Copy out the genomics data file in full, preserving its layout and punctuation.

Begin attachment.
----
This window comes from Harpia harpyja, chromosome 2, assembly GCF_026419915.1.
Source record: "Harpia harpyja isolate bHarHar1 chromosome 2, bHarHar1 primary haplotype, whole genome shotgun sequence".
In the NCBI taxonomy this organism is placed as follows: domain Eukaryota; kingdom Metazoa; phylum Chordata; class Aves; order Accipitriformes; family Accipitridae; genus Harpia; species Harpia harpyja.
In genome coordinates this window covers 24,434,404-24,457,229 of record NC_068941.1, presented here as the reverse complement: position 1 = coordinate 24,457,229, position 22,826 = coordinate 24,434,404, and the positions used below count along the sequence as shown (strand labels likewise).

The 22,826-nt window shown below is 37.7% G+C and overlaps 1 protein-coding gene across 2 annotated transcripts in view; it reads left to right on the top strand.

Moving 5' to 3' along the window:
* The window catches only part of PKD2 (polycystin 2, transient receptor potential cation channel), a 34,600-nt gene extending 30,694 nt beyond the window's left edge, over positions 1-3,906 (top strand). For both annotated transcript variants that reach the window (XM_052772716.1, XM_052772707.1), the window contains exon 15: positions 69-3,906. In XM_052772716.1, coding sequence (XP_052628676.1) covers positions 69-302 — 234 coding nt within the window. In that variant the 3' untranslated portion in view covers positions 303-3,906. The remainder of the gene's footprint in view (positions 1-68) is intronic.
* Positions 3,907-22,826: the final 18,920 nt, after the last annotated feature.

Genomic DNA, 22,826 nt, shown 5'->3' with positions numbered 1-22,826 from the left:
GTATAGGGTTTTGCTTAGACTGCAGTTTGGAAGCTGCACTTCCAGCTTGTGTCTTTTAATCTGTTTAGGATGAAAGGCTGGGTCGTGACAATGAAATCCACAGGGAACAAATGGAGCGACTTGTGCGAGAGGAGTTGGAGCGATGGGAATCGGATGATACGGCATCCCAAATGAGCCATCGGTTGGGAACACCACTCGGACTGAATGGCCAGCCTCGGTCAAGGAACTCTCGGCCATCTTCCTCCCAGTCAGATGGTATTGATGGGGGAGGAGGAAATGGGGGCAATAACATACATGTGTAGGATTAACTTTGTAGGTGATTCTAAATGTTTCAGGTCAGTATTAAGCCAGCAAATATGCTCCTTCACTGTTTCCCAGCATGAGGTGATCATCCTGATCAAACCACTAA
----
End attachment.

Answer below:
This window comes from Harpia harpyja, chromosome 2, assembly GCF_026419915.1.
Source record: "Harpia harpyja isolate bHarHar1 chromosome 2, bHarHar1 primary haplotype, whole genome shotgun sequence".
In the NCBI taxonomy this organism is placed as follows: domain Eukaryota; kingdom Metazoa; phylum Chordata; class Aves; order Accipitriformes; family Accipitridae; genus Harpia; species Harpia harpyja.
In genome coordinates this window covers 24,434,404-24,457,229 of record NC_068941.1, presented here as the reverse complement: position 1 = coordinate 24,457,229, position 22,826 = coordinate 24,434,404, and the positions used below count along the sequence as shown (strand labels likewise).

The 22,826-nt window shown below is 37.7% G+C and overlaps 1 protein-coding gene across 2 annotated transcripts in view; it reads left to right on the top strand.

Moving 5' to 3' along the window:
* The window catches only part of PKD2 (polycystin 2, transient receptor potential cation channel), a 34,600-nt gene extending 30,694 nt beyond the window's left edge, over positions 1-3,906 (top strand). For both annotated transcript variants that reach the window (XM_052772716.1, XM_052772707.1), the window contains exon 15: positions 69-3,906. In XM_052772716.1, coding sequence (XP_052628676.1) covers positions 69-302 — 234 coding nt within the window. In that variant the 3' untranslated portion in view covers positions 303-3,906. The remainder of the gene's footprint in view (positions 1-68) is intronic.
* Positions 3,907-22,826: the final 18,920 nt, after the last annotated feature.

Genomic DNA, 22,826 nt, shown 5'->3' with positions numbered 1-22,826 from the left:
GTATAGGGTTTTGCTTAGACTGCAGTTTGGAAGCTGCACTTCCAGCTTGTGTCTTTTAATCTGTTTAGGATGAAAGGCTGGGTCGTGACAATGAAATCCACAGGGAACAAATGGAGCGACTTGTGCGAGAGGAGTTGGAGCGATGGGAATCGGATGATACGGCATCCCAAATGAGCCATCGGTTGGGAACACCACTCGGACTGAATGGCCAGCCTCGGTCAAGGAACTCTCGGCCATCTTCCTCCCAGTCAGATGGTATTGATGGGGGAGGAGGAAATGGGGGCAATAACATACATGTGTAGGATTAACTTTGTAGGTGATTCTAAATGTTTCAGGTCAGTATTAAGCCAGCAAATATGCTCCTTCACTGTTTCCCAGCATGAGGTGATCATCCTGATCAAACCACTAA